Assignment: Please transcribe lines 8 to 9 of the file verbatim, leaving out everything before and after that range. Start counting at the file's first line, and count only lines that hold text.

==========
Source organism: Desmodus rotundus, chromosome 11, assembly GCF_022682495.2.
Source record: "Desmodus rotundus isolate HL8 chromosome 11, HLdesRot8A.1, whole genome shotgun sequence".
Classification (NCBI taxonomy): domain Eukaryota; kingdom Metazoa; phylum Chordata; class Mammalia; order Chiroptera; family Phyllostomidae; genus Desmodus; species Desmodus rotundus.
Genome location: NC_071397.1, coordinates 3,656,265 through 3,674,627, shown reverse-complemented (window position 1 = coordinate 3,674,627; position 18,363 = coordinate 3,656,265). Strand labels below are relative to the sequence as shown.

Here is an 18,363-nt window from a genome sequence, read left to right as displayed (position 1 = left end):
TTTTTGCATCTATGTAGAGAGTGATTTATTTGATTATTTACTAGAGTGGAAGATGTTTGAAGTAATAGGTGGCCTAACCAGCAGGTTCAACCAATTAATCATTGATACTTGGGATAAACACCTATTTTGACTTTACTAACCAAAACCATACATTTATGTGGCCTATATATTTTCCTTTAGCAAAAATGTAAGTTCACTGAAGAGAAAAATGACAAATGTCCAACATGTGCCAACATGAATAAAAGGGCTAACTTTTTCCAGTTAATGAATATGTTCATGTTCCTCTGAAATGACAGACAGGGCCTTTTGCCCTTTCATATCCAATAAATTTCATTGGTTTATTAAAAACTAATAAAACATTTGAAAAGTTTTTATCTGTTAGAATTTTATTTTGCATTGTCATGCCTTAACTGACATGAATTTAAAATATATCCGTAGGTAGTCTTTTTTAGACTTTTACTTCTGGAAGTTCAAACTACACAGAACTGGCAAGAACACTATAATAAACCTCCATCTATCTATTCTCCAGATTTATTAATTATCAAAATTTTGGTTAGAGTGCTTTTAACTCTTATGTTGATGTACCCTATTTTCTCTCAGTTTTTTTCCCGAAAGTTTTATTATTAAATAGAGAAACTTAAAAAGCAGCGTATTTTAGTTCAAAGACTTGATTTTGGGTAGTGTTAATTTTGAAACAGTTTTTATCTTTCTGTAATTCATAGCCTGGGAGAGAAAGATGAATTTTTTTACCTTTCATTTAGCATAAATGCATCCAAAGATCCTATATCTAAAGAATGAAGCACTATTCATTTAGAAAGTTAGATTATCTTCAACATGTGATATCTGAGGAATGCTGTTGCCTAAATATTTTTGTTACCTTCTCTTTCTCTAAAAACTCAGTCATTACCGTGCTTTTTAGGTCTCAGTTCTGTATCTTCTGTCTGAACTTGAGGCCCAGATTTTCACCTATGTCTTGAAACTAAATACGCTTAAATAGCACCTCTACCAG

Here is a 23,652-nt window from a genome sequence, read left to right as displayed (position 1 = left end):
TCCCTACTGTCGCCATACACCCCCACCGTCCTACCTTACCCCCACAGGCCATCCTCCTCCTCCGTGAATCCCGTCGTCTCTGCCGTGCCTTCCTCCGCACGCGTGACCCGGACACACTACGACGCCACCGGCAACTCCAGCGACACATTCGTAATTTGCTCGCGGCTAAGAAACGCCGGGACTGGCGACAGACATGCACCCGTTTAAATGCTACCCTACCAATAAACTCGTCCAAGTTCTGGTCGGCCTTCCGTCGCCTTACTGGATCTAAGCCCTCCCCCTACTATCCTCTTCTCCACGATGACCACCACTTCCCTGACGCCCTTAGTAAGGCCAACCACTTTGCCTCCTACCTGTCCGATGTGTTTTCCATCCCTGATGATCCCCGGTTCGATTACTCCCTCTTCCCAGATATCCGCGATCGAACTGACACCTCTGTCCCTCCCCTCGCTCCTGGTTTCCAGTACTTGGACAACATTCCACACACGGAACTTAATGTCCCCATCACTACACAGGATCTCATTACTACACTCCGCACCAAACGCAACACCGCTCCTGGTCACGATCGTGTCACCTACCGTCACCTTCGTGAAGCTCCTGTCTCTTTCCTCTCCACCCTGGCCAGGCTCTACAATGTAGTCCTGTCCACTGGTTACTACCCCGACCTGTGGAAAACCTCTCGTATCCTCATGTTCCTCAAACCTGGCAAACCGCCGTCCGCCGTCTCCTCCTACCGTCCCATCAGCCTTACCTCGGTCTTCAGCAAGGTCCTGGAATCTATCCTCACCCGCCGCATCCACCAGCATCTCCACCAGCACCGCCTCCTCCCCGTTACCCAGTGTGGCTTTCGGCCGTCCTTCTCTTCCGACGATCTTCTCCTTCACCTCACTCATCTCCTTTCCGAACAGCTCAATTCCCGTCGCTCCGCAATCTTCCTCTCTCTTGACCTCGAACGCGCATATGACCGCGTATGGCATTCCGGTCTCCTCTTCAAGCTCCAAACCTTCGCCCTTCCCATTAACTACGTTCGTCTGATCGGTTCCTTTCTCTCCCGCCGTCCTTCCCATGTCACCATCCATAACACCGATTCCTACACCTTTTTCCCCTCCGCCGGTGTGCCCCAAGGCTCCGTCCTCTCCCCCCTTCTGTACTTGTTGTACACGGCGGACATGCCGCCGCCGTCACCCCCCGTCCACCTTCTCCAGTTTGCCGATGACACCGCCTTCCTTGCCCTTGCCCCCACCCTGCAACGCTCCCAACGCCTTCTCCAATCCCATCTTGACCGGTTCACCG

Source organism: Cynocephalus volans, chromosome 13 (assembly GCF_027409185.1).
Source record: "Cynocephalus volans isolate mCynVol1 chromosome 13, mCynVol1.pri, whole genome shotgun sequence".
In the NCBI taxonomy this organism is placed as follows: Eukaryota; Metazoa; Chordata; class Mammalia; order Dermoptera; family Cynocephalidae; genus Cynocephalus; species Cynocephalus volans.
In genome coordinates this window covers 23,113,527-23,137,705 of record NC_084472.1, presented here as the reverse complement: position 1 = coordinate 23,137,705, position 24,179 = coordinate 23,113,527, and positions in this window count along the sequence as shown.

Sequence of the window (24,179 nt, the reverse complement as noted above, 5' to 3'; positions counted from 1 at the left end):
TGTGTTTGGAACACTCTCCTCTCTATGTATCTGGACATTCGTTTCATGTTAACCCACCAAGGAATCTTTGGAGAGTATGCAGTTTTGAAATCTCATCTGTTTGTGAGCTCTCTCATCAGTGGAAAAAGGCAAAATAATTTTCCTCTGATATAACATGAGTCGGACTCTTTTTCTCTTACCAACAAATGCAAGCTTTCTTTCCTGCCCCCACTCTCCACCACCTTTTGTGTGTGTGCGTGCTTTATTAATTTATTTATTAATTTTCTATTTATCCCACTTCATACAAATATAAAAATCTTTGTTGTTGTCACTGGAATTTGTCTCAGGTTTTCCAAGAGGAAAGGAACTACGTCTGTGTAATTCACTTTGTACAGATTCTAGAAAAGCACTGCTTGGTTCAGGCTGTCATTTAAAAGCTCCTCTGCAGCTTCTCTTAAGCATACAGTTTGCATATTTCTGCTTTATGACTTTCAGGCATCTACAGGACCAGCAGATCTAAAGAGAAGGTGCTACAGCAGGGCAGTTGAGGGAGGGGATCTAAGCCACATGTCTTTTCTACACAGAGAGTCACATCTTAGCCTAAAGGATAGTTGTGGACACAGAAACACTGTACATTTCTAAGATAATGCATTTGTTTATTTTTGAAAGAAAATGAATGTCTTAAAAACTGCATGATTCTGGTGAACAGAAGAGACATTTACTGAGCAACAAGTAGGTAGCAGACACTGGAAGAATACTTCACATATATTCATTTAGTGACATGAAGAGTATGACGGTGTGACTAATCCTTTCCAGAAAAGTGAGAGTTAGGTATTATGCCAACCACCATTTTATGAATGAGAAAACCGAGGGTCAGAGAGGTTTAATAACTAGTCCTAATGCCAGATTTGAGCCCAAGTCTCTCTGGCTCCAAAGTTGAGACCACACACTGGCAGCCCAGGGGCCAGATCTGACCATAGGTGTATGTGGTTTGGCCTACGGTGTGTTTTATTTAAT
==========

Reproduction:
TCCCTACTGTCGCCATACACCCCCACCGTCCTACCTTACCCCCACAGGCCATCCTCCTCCTCCGTGAATCCCGTCGTCTCTGCCGTGCCTTCCTCCGCACGCGTGACCCGGACACACTACGACGCCACCGGCAACTCCAGCGACACATTCGTAATTTGCTCGCGGCTAAGAAACGCCGGGACTGGCGACAGACATGCACCCGTTTAAATGCTACCCTACCAATAAACTCGTCCAAGTTCTGGTCGGCCTTCCGTCGCCTTACTGGATCTAAGCCCTCCCCCTACTATCCTCTTCTCCACGATGACCACCACTTCCCTGACGCCCTTAGTAAGGCCAACCACTTTGCCTCCTACCTGTCCGATGTGTTTTCCATCCCTGATGATCCCCGGTTCGATTACTCCCTCTTCCCAGATATCCGCGATCGAACTGACACCTCTGTCCCTCCCCTCGCTCCTGGTTTCCAGTACTTGGACAACATTCCACACACGGAACTTAATGTCCCCATCACTACACAGGATCTCATTACTACACTCCGCACCAAACGCAACACCGCTCCTGGTCACGATCGTGTCACCTACCGTCACCTTCGTGAAGCTCCTGTCTCTTTCCTCTCCACCCTGGCCAGGCTCTACAATGTAGTCCTGTCCACTGGTTACTACCCCGACCTGTGGAAAACCTCTCGTATCCTCATGTTCCTCAAACCTGGCAAACCGCCGTCCGCCGTCTCCTCCTACCGTCCCATCAGCCTTACCTCGGTCTTCAGCAAGGTCCTGGAATCTATCCTCACCCGCCGCATCCACCAGCATCTCCACCAGCACCGCCTCCTCCCCGTTACCCAGTGTGGCTTTCGGCCGTCCTTCTCTTCCGACGATCTTCTCCTTCACCTCACTCATCTCCTTTCCGAACAGCTCAATTCCCGTCGCTCCGCAATCTTCCTCTCTCTTGACCTCGAACGCGCATATGACCGCGTATGGCATTCCGGTCTCCTCTTCAAGCTCCAAACCTTCGCCCTTCCCATTAACTACGTTCGTCTGATCGGTTCCTTTCTCTCCCGCCGTCCTTCCCATGTCACCATCCATAACACCGATTCCTACACCTTTTTCCCCTCCGCCGGTGTGCCCCAAGGCTCCGTCCTCTCCCCCCTTCTGTACTTGTTGTACACGGCGGACATGCCGCCGCCGTCACCCCCCGTCCACCTTCTCCAGTTTGCCGATGACACCGCCTTCCTTGCCCTTGCCCCCACCCTGCAACGCTCCCAACGCCTTCTCCAATCCCATCTTGACCGGTTCACCG

Source organism: Cynocephalus volans, chromosome 13 (assembly GCF_027409185.1).